Years of breeding lead to some fat turkeys this year

By Paul Elias The Associated Press
Thursday November 22, 2001

SAN FRANCISCO — Pity the Thanksgiving turkey, selectively bred so fat for so long that simply walking can be a problem and sex is no longer possible. 

For at least 50 years, farmers have single-mindedly plucked the fattest and fastest growing turkeys from their flock and bred them together to yield the most sumptuous breast meat. The result: this year most of the 267 million turkeys that will be commercially sold in the U.S. have breasts so large that the males are physically unable to mate. 

Instead, fat female turkeys are artificially inseminated by man. 

The commercial turkey industry is unapologetic. Turkey breeders say they’re giving us what we want for Thanksgiving. 

“The U.S. consumer wants white meat,” said Sherrie Rosenblatt, a spokeswoman with the National Turkey Federation in Washington D.C. “And it goes far beyond Thanksgiving. The sandwich you ordered at lunch is white meat.” 

Breeders are able to grow turkeys bigger and faster than ever through a vitamin-laden diet and technological improvements in genetics.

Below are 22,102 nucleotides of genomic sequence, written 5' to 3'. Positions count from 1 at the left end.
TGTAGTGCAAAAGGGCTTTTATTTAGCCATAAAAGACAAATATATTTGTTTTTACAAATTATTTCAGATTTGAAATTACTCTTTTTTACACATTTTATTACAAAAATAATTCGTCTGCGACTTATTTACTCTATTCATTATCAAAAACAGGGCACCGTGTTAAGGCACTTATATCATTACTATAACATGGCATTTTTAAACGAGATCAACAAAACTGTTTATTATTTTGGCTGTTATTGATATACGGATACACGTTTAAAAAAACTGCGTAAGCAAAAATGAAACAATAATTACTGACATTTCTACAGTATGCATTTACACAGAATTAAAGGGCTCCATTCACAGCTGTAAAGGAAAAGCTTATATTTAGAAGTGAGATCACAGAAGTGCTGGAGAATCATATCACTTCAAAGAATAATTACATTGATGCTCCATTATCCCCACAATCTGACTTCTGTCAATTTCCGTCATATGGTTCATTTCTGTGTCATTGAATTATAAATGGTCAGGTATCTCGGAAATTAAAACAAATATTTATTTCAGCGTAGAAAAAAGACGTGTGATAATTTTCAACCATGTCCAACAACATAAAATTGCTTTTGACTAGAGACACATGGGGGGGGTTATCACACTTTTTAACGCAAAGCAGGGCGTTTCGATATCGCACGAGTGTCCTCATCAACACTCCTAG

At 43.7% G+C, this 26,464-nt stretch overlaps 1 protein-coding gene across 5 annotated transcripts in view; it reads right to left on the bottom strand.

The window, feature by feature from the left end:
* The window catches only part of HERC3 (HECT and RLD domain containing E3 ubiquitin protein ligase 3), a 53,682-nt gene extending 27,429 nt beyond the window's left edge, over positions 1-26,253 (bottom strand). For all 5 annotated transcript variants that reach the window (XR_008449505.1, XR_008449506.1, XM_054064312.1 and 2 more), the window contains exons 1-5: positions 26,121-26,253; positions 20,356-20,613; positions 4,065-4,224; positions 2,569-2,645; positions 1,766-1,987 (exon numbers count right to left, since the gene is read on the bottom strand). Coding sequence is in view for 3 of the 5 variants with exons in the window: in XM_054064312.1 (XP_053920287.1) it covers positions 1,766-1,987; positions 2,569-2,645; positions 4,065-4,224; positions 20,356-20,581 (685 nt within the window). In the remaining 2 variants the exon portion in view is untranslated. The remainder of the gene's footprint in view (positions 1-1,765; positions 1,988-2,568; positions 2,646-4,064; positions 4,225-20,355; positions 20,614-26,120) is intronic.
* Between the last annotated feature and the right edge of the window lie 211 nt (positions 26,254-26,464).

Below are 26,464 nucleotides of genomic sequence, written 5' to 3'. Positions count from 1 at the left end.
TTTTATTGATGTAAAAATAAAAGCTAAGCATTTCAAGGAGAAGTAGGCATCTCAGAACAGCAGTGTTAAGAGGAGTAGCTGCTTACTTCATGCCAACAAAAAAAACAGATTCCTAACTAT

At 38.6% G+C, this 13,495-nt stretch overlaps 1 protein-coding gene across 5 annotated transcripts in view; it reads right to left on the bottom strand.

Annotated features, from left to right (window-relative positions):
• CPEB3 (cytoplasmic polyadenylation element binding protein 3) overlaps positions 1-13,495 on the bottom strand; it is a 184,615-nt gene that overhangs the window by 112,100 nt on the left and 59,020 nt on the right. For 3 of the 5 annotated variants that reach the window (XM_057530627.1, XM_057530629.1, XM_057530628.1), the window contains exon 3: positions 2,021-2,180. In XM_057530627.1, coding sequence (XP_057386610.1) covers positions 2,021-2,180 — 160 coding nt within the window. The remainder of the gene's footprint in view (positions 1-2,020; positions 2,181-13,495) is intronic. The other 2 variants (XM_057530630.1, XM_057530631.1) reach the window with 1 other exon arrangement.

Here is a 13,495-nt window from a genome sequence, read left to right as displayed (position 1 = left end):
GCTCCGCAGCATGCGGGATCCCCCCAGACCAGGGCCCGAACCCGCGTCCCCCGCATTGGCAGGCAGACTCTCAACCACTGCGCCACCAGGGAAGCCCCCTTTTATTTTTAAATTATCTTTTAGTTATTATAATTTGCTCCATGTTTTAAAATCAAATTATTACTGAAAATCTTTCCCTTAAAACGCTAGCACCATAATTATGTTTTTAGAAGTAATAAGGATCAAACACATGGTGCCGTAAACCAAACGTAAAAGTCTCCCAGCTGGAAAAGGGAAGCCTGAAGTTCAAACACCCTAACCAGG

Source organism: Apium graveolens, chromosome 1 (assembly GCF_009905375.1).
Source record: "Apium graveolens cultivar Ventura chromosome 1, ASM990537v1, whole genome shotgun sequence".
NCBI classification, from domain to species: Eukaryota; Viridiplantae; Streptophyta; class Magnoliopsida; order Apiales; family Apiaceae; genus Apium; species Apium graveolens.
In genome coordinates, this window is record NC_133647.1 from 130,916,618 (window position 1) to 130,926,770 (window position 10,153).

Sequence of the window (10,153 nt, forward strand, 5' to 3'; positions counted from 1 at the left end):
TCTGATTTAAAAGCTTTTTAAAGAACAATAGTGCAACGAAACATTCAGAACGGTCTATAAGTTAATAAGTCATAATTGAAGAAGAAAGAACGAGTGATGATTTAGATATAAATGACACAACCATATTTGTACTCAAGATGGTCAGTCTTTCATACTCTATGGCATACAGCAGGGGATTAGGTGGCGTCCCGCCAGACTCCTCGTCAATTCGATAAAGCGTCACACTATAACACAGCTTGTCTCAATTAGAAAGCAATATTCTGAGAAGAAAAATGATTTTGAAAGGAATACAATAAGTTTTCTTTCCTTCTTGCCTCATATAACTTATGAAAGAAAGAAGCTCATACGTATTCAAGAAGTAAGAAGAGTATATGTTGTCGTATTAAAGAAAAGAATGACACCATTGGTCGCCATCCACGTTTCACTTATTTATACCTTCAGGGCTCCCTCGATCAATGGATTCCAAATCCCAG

The turkeys aren’t genetically engineered, Rosenblatt said. In laboratories and in the field, breeders weed out turkeys with unwanted genes while funneling coveted ones into mass production. Female turkeys take 14 weeks to grow to 15 pounds while male turkeys — “toms” — take 18 weeks to plump to 35 pounds. 

Much of the genetic breeding process, though, is still done by sight. Workers watch turkeys walk down and aisle and cull the lame and weak. 

“They pick the animals that eat the most before they are satisfied,” said Joy Mench, a University of California, Davis professor who specializes in poultry. 

White-feathered turkeys are also selected for breeding while their darker colored relatives are culled from the flock. Dark-feathered turkeys leave unsightly blemishes on the skin. 

Not all livestock experts appreciate the lengths the turkey industry has gone to provide the nation with an abundance of white meat. 

“They’ve bred animals that grow so fat and fast that their hearts and lungs can’t support the growth,” said Gene Bauston, co-founder of Farm Sanctuary, which aims to prevent farm animal cruelty and promotes a vegan diet. “The birds are so heavy that their feet and legs can’t support their bodies.” 

Bauston said he fears industry research will lead to even more efficiently grown fat turkeys, all with nearly identical genes. 

“As a result, the odds increase that the turkeys will be wiped out by a single disease or virus,” Bauston said. 

Bauston said he will dine on “tofurkey,” a turkey-shaped slab of tofu, and vegetables on Thursday.